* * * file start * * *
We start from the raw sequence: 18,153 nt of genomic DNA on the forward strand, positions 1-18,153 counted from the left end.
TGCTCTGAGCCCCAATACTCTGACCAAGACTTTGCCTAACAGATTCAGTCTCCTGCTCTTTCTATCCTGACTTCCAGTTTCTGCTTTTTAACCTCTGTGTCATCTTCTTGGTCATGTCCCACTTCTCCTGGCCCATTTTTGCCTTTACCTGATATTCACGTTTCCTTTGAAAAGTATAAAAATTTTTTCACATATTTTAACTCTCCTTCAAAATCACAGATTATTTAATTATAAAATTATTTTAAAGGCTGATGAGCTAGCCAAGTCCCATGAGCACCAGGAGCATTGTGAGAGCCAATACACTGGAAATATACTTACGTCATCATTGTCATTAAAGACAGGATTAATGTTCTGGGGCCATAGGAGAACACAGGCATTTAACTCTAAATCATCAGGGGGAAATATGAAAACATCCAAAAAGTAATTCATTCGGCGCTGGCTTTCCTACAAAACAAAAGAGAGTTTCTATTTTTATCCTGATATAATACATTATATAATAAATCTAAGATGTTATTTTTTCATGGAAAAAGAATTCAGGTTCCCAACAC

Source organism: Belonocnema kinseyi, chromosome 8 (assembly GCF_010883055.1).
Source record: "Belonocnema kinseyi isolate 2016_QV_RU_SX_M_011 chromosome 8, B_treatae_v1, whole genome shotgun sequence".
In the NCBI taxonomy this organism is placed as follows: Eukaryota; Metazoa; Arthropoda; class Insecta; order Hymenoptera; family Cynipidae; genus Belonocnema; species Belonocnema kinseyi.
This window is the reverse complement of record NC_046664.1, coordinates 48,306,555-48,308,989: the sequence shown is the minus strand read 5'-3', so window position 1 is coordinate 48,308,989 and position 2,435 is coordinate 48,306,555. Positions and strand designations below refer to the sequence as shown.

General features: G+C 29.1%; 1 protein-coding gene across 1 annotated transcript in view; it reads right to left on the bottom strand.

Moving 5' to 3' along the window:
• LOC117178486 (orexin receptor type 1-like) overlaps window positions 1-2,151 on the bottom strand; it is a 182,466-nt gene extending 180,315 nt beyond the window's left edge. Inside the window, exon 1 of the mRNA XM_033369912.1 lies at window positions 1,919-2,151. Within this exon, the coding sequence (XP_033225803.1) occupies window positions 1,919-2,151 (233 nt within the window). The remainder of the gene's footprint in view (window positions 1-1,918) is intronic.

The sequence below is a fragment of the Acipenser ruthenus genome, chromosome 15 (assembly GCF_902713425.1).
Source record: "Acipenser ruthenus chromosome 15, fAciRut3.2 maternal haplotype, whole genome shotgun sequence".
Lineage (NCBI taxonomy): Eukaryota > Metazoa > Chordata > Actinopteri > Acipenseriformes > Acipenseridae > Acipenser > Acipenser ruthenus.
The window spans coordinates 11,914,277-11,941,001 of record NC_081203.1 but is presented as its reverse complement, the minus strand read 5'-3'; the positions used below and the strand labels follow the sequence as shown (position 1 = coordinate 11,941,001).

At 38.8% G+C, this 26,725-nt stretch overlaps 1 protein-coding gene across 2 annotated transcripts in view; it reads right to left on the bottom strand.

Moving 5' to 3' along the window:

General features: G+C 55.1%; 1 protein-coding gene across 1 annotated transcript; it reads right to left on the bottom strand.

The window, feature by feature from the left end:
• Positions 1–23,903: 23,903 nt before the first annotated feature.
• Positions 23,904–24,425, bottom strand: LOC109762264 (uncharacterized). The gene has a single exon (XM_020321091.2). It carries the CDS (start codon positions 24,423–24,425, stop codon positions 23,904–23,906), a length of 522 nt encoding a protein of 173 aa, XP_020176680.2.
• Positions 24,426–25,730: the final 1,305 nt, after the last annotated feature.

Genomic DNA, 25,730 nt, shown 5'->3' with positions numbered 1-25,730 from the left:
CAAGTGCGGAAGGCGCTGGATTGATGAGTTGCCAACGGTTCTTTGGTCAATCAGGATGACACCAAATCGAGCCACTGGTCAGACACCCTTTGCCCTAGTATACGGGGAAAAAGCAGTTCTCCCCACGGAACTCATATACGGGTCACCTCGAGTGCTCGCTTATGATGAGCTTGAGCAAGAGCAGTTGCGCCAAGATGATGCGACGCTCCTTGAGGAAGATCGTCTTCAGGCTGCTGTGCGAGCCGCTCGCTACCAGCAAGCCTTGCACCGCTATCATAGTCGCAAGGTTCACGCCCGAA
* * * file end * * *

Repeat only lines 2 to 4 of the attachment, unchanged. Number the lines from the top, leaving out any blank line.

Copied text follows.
TGCTCTGAGCCCCAATACTCTGACCAAGACTTTGCCTAACAGATTCAGTCTCCTGCTCTTTCTATCCTGACTTCCAGTTTCTGCTTTTTAACCTCTGTGTCATCTTCTTGGTCATGTCCCACTTCTCCTGGCCCATTTTTGCCTTTACCTGATATTCACGTTTCCTTTGAAAAGTATAAAAATTTTTTCACATATTTTAACTCTCCTTCAAAATCACAGATTATTTAATTATAAAATTATTTTAAAGGCTGATGAGCTAGCCAAGTCCCATGAGCACCAGGAGCATTGTGAGAGCCAATACACTGGAAATATACTTACGTCATCATTGTCATTAAAGACAGGATTAATGTTCTGGGGCCATAGGAGAACACAGGCATTTAACTCTAAATCATCAGGGGGAAATATGAAAACATCCAAAAAGTAATTCATTCGGCGCTGGCTTTCCTACAAAACAAAAGAGAGTTTCTATTTTTATCCTGATATAATACATTATATAATAAATCTAAGATGTTATTTTTTCATGGAAAAAGAATTCAGGTTCCCAACAC

Source organism: Belonocnema kinseyi, chromosome 8 (assembly GCF_010883055.1).
Source record: "Belonocnema kinseyi isolate 2016_QV_RU_SX_M_011 chromosome 8, B_treatae_v1, whole genome shotgun sequence".